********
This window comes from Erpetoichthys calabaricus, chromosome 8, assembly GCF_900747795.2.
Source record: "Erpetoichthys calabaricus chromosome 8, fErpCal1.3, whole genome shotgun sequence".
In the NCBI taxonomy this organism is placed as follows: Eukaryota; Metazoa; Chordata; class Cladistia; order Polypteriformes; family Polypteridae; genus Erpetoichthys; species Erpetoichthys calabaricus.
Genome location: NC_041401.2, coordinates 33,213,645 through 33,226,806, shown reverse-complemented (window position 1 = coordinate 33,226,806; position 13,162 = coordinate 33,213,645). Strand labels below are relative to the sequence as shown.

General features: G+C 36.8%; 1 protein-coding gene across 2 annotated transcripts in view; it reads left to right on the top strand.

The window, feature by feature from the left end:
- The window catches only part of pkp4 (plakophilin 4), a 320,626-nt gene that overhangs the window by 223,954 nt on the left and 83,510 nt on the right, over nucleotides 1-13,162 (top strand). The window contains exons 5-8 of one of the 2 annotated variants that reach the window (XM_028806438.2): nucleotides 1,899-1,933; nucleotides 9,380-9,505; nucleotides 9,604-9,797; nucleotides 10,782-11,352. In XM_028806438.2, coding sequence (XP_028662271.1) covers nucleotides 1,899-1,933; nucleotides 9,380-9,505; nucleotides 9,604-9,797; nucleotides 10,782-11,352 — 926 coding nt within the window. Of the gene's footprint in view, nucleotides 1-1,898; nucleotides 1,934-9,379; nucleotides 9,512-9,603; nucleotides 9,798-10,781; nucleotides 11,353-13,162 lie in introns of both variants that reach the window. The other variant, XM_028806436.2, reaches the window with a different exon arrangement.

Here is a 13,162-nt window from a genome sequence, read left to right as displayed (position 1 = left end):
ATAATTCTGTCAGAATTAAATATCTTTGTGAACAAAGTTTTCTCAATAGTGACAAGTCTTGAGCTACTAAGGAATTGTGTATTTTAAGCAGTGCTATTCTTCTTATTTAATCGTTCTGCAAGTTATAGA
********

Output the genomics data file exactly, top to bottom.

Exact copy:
This window comes from Erpetoichthys calabaricus, chromosome 8, assembly GCF_900747795.2.
Source record: "Erpetoichthys calabaricus chromosome 8, fErpCal1.3, whole genome shotgun sequence".
In the NCBI taxonomy this organism is placed as follows: Eukaryota; Metazoa; Chordata; class Cladistia; order Polypteriformes; family Polypteridae; genus Erpetoichthys; species Erpetoichthys calabaricus.
Genome location: NC_041401.2, coordinates 33,213,645 through 33,226,806, shown reverse-complemented (window position 1 = coordinate 33,226,806; position 13,162 = coordinate 33,213,645). Strand labels below are relative to the sequence as shown.

General features: G+C 36.8%; 1 protein-coding gene across 2 annotated transcripts in view; it reads left to right on the top strand.

The window, feature by feature from the left end:
- The window catches only part of pkp4 (plakophilin 4), a 320,626-nt gene that overhangs the window by 223,954 nt on the left and 83,510 nt on the right, over nucleotides 1-13,162 (top strand). The window contains exons 5-8 of one of the 2 annotated variants that reach the window (XM_028806438.2): nucleotides 1,899-1,933; nucleotides 9,380-9,505; nucleotides 9,604-9,797; nucleotides 10,782-11,352. In XM_028806438.2, coding sequence (XP_028662271.1) covers nucleotides 1,899-1,933; nucleotides 9,380-9,505; nucleotides 9,604-9,797; nucleotides 10,782-11,352 — 926 coding nt within the window. Of the gene's footprint in view, nucleotides 1-1,898; nucleotides 1,934-9,379; nucleotides 9,512-9,603; nucleotides 9,798-10,781; nucleotides 11,353-13,162 lie in introns of both variants that reach the window. The other variant, XM_028806436.2, reaches the window with a different exon arrangement.

Here is a 13,162-nt window from a genome sequence, read left to right as displayed (position 1 = left end):
ATAATTCTGTCAGAATTAAATATCTTTGTGAACAAAGTTTTCTCAATAGTGACAAGTCTTGAGCTACTAAGGAATTGTGTATTTTAAGCAGTGCTATTCTTCTTATTTAATCGTTCTGCAAGTTATAGA